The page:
I opened my eyes when I heard a laugh, rage taking over my awareness and immediately bellowing out like the wind from a tornado. “JUH-GEORGE, YOU JUDAS TIT-SUH-SUCKING FR-FREAK!!!” was what came out through balled up fists and clenched teeth. I tried not to stutter my words, but I was just so angry with him that I couldn’t help it. I wanted to jump at him like he had done to me, only I would have my way and shove my fists repeatedly into his smug little shit-eating mouth until he was toothless and bloody.
I stared at him as he clutched his sides in fits of laughter, leaning against the wall that lead into the living room area. Now, one hand on the wall and one hand at his side, he mustered up the courage between gasps for air to look me straight in my face and say: “Man, that sure was HILARIOUS!”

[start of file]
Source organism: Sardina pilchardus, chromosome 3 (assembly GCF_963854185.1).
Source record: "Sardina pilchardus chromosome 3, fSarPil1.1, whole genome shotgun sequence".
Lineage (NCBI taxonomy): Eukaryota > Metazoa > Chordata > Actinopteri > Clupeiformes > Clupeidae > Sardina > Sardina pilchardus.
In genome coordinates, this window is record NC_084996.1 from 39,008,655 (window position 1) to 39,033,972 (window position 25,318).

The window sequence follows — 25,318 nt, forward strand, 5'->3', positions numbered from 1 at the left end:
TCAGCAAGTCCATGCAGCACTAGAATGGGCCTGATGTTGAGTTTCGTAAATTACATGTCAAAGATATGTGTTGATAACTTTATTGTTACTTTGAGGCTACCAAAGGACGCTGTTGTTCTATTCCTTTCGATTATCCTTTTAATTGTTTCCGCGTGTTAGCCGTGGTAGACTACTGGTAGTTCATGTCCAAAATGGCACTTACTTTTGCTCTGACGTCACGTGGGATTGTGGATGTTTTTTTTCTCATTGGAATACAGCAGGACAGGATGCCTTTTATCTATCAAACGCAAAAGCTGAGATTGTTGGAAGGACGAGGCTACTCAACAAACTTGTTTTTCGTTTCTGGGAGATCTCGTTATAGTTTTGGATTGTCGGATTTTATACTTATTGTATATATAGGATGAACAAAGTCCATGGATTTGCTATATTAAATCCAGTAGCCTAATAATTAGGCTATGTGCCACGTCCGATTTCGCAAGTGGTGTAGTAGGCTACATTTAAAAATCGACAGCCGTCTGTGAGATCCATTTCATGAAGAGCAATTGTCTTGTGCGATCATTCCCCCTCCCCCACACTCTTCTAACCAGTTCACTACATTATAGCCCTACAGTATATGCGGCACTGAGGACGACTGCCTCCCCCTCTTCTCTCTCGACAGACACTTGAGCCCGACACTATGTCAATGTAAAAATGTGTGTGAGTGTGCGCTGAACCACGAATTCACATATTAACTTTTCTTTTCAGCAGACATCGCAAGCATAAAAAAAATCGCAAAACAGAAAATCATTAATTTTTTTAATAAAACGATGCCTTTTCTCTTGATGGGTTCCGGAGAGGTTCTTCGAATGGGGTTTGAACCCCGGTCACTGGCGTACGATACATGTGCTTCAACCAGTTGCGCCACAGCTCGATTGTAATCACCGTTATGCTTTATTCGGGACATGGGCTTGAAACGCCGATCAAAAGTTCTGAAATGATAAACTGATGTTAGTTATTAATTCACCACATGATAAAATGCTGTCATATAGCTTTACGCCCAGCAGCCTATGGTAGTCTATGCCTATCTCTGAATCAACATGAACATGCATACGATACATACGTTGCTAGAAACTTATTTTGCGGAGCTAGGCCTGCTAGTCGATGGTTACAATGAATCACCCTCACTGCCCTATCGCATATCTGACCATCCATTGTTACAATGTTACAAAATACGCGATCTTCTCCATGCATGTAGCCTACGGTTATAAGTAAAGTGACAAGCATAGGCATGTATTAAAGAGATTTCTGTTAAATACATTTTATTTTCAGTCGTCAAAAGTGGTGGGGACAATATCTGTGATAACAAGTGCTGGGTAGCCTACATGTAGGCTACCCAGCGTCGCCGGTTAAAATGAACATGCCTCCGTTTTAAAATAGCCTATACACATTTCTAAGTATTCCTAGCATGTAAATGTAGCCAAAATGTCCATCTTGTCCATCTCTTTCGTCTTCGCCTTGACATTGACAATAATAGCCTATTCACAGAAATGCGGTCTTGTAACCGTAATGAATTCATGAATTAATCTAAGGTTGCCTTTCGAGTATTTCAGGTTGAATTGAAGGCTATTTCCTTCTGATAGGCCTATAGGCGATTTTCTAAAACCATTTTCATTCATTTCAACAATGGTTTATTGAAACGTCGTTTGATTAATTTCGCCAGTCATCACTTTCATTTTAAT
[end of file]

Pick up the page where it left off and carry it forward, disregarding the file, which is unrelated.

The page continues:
My nose crinkled in anger and my nails involuntarily dug into my palms. I felt the half-moons form out of my temper before releasing my grip, letting my hands gain back their color. “Yeah, maybe for you, you little—”
His laughter—a peculiar, high-pitched noise like a mixture of nails on a chalkboard and Woody the Woodpecker’s cackle—echoed down the hall. “You should’ve seen yourself, Jake! I thought you were going to—”
“I told him not to, I swear on it, man . . .” Danny was in the house now by the door. It slapped shut behind him in the wind that rolled by, making us all jump out of our skin. Even George stopped laughing and jumped at the sudden THWAP when it hit the doorframe. The house was unusually silent by then, only responding in unsettling white house.